#5. Gary Oldman - The Dark Knight (2008)
In The Dark Knight, Gary Oldman turns in one of the best performances in the entire Dark Knight trilogy. Ironically -- in a film with an all-time classic villain portrayal -- Oldman, usually known for being cast as the antagonist, slips further into the straight-edged Gordon with grace and ease. It was evident from Batman Begins that Oldman had a strong grasp on the character and here he’s given much more to do including facing off against both the Joker and Two-Face and delivering the rousing final monologue that hammers home why Batman truly is the “Dark Knight”.
#4. Christian Bale - Batman Begins (2006)
Christian Bale was a relative unknown when he was cast as Bruce Wayne in the summer of 2003. In his audition, Christopher Nolan mentioned he could see in Bale’s eyes the determination of someone who would go to such great lengths to create something as extraordinary as the Batman. Thankfully, the movie works because of what Nolan saw in that audition. It’s difficult to remember now after a successful trilogy, but the Batman franchise was on life support after the critically panned Batman & Robin. Batman Begins success rested on the shoulders of Bale who not only revived the franchise but sent it to new heights with his impeccable portrayal of both Bruce Wayne and the Caped Crusader.
#3. Mark Rylance - Dunkirk (2016)
In a movie where dialogue is kept to a minimum, it takes a true artist to give the kind of performance that Mark Rylance pulls off in Dunkirk. As the stiff upper-lipped Mr. Dawson, Rylance portrays him with such poise as he heads into a situation where the odds of survival are grim. One standout moment is late in the film when Dawson must acknowledge that his son made the right move to pacify a shell-shocked soldier, as he nods approvingly at his son’s coming to terms with the gravity of the situation. It’s the work of a master craftsman who for most of the movie conveys so much while saying so little.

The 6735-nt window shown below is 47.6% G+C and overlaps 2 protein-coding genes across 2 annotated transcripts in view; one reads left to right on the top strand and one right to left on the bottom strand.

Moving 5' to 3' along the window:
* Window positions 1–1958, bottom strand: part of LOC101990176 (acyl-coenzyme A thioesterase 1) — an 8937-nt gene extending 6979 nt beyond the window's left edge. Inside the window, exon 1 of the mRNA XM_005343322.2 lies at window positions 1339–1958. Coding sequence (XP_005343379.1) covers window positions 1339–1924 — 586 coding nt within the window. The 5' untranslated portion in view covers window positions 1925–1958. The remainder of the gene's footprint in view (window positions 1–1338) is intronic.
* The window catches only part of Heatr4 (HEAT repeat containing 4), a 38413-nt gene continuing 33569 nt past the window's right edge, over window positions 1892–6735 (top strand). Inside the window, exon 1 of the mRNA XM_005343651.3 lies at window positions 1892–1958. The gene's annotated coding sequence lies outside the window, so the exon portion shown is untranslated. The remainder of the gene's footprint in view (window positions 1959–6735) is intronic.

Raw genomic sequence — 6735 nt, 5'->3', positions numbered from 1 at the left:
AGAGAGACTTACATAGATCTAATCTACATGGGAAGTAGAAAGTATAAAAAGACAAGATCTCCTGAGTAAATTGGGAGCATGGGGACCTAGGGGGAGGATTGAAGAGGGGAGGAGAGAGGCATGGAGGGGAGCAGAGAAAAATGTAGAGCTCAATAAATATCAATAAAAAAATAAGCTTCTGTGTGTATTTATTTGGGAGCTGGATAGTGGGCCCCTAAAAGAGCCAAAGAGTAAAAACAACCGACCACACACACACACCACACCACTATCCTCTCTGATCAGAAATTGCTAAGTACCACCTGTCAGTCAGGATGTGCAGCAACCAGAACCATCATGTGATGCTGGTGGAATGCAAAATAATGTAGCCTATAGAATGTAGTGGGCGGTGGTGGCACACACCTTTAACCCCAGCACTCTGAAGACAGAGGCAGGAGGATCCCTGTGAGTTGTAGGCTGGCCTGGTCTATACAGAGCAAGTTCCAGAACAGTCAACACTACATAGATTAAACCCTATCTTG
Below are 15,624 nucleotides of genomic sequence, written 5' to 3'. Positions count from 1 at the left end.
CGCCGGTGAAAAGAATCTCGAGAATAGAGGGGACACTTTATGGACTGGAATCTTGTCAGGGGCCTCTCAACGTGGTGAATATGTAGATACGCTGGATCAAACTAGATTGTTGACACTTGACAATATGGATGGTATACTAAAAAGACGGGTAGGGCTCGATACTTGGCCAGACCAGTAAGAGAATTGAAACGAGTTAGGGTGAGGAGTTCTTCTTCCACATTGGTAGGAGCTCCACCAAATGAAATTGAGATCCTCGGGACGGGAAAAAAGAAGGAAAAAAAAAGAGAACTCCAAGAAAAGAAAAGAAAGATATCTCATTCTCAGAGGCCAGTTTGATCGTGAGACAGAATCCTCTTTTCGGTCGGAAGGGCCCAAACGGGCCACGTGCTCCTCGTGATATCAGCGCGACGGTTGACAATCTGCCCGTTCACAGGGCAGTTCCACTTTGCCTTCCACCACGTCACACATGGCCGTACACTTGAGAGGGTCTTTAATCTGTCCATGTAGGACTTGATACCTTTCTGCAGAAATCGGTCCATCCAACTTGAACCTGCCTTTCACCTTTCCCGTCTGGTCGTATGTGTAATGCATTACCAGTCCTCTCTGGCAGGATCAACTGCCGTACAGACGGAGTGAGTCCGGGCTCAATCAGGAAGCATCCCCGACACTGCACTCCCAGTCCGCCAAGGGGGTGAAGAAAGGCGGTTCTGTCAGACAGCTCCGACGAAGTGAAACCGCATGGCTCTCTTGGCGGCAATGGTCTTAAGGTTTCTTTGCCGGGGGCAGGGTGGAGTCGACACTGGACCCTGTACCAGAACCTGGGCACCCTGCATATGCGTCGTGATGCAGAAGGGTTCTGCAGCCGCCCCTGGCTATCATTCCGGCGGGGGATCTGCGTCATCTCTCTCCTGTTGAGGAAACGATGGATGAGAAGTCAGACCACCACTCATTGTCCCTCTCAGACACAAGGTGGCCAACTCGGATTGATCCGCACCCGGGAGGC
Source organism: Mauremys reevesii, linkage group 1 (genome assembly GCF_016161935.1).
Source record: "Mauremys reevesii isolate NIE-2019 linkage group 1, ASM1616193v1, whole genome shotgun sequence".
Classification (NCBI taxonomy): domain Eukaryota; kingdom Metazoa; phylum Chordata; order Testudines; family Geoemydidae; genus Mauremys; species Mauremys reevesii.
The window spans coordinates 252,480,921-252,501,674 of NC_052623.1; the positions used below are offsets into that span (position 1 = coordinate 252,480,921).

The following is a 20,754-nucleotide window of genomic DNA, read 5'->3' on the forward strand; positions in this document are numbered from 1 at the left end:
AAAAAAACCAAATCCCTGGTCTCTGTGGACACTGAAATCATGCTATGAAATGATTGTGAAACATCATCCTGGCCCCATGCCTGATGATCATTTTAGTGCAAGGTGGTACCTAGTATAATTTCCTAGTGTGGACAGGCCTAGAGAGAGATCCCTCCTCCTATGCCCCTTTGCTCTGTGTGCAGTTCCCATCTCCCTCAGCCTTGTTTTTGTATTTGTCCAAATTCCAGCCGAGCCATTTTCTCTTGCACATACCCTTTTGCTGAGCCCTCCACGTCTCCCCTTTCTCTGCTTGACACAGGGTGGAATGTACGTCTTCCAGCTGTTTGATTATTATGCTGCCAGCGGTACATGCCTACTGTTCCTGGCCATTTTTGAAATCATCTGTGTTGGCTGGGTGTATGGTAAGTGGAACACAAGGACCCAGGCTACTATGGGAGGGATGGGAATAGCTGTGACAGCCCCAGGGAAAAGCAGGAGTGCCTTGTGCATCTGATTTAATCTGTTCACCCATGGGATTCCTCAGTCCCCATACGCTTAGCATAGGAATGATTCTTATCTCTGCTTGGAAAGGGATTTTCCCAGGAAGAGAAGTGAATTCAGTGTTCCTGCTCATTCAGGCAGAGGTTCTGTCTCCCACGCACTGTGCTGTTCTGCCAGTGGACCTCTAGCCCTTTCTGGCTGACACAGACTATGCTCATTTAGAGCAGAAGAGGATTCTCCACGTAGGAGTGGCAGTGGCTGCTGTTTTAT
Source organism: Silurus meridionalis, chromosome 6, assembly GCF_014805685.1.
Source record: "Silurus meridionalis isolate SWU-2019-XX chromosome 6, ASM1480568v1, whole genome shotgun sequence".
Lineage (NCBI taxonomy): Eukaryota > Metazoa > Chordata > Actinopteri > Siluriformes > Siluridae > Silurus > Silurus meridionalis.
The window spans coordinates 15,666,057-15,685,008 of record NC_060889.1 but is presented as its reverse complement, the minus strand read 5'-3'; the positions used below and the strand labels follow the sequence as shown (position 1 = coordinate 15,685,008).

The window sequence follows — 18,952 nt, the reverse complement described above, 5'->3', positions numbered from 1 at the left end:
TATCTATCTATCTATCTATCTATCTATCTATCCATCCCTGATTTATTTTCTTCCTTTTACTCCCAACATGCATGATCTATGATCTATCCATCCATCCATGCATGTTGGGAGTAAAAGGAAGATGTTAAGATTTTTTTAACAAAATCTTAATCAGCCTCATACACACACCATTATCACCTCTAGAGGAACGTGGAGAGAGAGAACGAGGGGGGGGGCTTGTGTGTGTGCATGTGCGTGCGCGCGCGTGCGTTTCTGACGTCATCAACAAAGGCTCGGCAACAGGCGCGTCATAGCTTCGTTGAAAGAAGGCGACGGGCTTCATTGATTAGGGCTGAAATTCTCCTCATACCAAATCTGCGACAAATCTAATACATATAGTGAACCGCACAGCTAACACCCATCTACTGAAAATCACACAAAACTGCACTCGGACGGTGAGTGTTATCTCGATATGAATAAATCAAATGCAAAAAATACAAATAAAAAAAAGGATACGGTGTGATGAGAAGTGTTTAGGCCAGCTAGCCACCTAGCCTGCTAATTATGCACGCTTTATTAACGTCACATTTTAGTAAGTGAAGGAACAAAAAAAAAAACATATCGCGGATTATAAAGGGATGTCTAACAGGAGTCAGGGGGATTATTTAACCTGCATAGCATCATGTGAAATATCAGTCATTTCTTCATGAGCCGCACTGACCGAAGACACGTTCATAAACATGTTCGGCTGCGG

#2. Christian Bale - The Prestige (2006)
Following their successful venture into Gotham City, Nolan and Christian Bale teamed up again for what would be their second of four collaborations, in The Prestige. As Alfred Borden, a working-class magician obsessed with pushing the boundaries and maintaining the illusion of his artform, even if the consequences are deadly, Bale adeptly depicts the con-man side of magic. What makes the performance even more impressive is on subsequent viewings -- after you’ve learned the twist -- you see how Bale adds subtle differences to both characters he portrays but maintains enough similarities to keep the illusion alive.
#1. Heath Ledger - The Dark Knight (2008)
It’s somewhat remarkable to think about how the casting of Heath Ledger as the Joker was met with such criticism. Despite showcasing a broad range of talent in a diverse filmography, the late actor had some naysayers to prove wrong. As it turned out, Ledger’s take on the Clown Prince of Gotham was seemingly the role he was born to play. Inspired by A Clockwork Orange, his anarchic Joker seamlessly fit into the dark, twisted Gotham that Nolan created and will go down as one of the greatest villains ever put to screen. As the film opened to a record setting box-office debut (at the time) and heaps of critical and fan adulation, Heath removed all doubt of what was once a suspicious casting decision and enforced Nolan’s keen eye for talent. No amount of hyperbolic praise can do justice to what Heath created with this character.